Summary:

Pink Floyd, which was fighting EMI in court to have only its full albums sold online, has now seen most of its material pulled offline anywa…

Pink Floyd, which was fighting EMI in court to have only its full albums sold online, has now seen most of its material pulled offline anyway, after its EMI contract expired.

Billboard says the contract expired on June 30.

This doesn’t directly affect the case the band was pressing to oppose unbundling of its albums in to individual digital tracks, which we reported on in March, since now most material isn’t available in any digital form – but the band may be hard-pressed to win that right in a new label deal it is seeking…

Billboard: “Label sources say that Pink Floyd’s management was shopping the band’s entire catalog for a licensing deal about 18 months ago, asking each major to explain how it would market the band’s catalog and to make a bid.”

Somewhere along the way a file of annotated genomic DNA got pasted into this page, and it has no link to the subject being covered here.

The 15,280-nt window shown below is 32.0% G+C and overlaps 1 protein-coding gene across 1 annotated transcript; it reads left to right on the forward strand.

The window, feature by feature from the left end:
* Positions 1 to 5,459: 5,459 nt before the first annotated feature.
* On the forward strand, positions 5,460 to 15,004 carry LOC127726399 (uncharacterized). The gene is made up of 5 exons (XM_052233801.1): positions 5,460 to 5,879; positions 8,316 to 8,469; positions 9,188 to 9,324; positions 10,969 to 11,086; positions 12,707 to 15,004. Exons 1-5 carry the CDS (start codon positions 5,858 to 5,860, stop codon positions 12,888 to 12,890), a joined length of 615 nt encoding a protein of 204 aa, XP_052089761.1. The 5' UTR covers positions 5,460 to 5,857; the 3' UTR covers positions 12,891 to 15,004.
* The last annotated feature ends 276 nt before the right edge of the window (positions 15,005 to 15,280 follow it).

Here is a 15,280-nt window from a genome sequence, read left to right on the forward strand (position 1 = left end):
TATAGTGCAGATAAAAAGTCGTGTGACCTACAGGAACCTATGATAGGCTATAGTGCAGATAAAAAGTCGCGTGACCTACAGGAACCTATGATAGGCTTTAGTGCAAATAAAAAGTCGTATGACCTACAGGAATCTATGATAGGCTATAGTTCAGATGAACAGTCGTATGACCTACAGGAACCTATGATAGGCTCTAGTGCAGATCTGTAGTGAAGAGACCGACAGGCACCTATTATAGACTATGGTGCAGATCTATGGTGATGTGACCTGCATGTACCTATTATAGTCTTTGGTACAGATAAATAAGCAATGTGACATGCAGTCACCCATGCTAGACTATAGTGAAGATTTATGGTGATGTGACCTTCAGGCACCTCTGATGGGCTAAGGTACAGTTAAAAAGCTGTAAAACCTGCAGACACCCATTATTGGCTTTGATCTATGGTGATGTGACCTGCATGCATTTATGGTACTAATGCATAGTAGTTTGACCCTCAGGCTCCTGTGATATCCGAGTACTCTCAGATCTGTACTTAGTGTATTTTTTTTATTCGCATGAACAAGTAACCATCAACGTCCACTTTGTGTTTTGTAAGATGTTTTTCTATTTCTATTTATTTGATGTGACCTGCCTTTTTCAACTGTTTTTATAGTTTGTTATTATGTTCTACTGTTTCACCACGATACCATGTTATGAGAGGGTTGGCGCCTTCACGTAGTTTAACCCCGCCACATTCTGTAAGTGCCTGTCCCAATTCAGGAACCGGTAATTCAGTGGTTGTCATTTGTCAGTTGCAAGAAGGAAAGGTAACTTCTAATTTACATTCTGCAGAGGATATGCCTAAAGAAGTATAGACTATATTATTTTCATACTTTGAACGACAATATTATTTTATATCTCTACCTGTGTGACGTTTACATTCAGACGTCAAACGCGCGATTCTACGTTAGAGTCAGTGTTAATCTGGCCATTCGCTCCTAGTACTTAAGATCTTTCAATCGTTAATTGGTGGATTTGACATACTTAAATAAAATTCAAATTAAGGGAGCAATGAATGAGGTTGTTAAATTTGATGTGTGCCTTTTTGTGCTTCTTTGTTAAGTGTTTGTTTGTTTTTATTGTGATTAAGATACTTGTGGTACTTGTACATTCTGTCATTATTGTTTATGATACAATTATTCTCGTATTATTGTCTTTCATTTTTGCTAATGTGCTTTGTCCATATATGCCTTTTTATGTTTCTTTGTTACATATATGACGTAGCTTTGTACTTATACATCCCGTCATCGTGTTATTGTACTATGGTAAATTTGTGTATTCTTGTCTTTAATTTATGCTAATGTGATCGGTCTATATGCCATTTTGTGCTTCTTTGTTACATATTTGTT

Truth is, as much as some few acts might oppose the deconstruction of the unit of their output from album to track, this is the model that has sustained labels in the last five years as scant bulwark against unauthorised downloading…

Any label looking for to sign Floyd to a new deal will likely demand this practice continue, not least because few online retail methods exist today for purchasing albums as single entities.

One that does is Apple’s little-used iTunes LP adjunct to iTunes Store, which provides enhanced album versions and allows rightsholders to specifiy whether tracks should only be available as part of the whole.

Russell Davies writes in this month’s Wired UK: “MP3s, Napster and iTunes have turned the natural unit of music in to the song … How long before bands decide that they

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